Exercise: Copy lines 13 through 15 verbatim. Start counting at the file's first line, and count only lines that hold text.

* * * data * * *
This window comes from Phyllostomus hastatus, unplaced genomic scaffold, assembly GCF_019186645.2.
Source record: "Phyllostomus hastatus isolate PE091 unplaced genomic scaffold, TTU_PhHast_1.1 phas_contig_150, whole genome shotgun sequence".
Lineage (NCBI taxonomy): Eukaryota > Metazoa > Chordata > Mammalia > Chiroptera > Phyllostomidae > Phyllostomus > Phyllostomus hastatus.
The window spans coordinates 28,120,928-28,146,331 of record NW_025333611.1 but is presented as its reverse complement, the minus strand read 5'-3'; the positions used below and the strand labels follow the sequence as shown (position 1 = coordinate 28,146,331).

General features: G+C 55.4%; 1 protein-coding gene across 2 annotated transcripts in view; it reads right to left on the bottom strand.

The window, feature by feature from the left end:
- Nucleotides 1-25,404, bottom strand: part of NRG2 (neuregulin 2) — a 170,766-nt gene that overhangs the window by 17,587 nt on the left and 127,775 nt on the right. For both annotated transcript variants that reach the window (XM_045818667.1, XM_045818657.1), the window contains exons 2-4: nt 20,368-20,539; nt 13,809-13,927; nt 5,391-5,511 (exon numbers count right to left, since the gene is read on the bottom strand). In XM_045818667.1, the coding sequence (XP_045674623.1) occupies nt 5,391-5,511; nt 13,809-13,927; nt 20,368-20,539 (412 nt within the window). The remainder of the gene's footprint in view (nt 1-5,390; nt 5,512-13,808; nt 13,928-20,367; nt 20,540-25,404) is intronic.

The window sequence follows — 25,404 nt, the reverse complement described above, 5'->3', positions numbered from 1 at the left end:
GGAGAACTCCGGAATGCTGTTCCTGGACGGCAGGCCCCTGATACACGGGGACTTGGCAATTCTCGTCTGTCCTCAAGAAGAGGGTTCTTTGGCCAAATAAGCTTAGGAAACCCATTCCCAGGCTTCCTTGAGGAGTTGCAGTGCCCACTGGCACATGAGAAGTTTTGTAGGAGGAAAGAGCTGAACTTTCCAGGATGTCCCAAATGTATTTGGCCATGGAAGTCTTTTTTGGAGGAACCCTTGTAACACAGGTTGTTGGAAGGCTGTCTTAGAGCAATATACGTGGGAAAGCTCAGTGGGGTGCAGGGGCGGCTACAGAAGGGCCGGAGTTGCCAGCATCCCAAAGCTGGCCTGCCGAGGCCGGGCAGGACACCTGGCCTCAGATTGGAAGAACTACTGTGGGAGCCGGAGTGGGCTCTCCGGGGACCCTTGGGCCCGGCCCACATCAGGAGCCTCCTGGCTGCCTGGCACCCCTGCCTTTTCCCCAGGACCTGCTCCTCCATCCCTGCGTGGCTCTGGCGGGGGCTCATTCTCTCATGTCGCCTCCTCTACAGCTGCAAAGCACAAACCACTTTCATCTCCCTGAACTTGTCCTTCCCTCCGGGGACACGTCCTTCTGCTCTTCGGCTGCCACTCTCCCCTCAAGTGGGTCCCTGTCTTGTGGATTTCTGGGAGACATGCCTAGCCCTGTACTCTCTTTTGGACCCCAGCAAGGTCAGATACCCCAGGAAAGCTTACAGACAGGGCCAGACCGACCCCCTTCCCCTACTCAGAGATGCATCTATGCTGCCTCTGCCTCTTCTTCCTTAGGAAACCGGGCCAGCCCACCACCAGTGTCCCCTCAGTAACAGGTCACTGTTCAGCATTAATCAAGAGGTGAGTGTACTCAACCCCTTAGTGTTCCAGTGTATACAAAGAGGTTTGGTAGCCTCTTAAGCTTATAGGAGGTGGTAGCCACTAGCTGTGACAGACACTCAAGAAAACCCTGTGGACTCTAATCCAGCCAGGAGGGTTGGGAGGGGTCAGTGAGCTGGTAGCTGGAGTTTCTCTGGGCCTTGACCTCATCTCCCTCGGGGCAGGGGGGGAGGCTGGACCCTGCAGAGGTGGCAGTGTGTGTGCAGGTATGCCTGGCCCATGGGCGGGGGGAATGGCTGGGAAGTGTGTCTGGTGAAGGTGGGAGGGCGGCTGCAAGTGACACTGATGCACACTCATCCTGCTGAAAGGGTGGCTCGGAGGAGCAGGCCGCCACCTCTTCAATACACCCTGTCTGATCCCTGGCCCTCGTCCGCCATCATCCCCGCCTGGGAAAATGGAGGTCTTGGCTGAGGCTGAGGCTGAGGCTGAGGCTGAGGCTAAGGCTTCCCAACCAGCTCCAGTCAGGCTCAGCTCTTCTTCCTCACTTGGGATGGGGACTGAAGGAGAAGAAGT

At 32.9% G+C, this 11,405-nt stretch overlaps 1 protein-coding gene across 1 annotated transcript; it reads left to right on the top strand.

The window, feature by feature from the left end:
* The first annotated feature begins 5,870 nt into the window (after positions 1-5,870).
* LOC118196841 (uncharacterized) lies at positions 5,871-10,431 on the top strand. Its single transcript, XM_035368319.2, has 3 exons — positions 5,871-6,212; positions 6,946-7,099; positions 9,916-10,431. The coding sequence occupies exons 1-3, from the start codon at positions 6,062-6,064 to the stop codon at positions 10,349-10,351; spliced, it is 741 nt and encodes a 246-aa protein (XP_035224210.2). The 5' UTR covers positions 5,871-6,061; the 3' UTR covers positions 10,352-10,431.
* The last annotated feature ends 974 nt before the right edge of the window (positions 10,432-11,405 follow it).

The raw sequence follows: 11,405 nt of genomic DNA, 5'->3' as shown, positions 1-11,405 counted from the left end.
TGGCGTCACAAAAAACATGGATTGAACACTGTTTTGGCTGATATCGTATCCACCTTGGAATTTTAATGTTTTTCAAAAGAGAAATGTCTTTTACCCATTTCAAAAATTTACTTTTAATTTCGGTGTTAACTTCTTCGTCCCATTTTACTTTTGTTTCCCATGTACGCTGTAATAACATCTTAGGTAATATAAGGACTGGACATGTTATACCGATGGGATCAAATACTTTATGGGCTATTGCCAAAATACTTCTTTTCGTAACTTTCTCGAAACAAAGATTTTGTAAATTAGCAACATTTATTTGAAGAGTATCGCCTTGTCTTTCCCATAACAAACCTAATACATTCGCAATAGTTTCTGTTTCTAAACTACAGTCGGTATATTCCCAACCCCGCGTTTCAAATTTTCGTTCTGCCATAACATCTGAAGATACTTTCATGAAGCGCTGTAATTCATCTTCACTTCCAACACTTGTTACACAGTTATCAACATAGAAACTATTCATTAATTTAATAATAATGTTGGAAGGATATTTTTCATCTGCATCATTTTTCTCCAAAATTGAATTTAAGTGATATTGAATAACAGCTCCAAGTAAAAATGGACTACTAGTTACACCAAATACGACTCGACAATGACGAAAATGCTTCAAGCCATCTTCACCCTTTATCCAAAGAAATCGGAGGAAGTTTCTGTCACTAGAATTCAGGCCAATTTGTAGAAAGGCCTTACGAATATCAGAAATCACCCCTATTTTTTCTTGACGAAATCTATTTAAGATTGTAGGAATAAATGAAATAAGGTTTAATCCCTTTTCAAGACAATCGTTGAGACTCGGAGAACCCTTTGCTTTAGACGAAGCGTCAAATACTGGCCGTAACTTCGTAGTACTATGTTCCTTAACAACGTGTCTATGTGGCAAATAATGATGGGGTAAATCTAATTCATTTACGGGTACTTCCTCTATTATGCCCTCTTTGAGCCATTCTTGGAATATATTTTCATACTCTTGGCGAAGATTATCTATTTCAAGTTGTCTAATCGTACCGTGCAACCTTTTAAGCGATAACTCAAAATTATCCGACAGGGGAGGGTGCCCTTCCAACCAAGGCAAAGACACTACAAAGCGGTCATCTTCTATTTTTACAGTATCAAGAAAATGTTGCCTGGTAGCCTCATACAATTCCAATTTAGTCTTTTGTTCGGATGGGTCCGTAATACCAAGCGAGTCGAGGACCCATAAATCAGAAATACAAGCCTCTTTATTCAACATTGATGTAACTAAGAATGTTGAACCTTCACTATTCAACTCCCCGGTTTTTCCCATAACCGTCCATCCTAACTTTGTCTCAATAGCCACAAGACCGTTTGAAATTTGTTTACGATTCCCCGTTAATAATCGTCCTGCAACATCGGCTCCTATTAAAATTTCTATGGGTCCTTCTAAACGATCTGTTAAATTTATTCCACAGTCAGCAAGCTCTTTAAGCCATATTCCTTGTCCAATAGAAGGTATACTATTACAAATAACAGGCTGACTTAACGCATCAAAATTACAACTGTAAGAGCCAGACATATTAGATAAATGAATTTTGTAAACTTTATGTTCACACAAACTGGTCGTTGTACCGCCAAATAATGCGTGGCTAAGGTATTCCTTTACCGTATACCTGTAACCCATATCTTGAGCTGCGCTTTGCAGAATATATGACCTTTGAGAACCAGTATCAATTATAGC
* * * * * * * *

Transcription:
* LOC118196841 (uncharacterized) lies at positions 5,871-10,431 on the top strand. Its single transcript, XM_035368319.2, has 3 exons — positions 5,871-6,212; positions 6,946-7,099; positions 9,916-10,431. The coding sequence occupies exons 1-3, from the start codon at positions 6,062-6,064 to the stop codon at positions 10,349-10,351; spliced, it is 741 nt and encodes a 246-aa protein (XP_035224210.2). The 5' UTR covers positions 5,871-6,061; the 3' UTR covers positions 10,352-10,431.
* The last annotated feature ends 974 nt before the right edge of the window (positions 10,432-11,405 follow it).

The raw sequence follows: 11,405 nt of genomic DNA, 5'->3' as shown, positions 1-11,405 counted from the left end.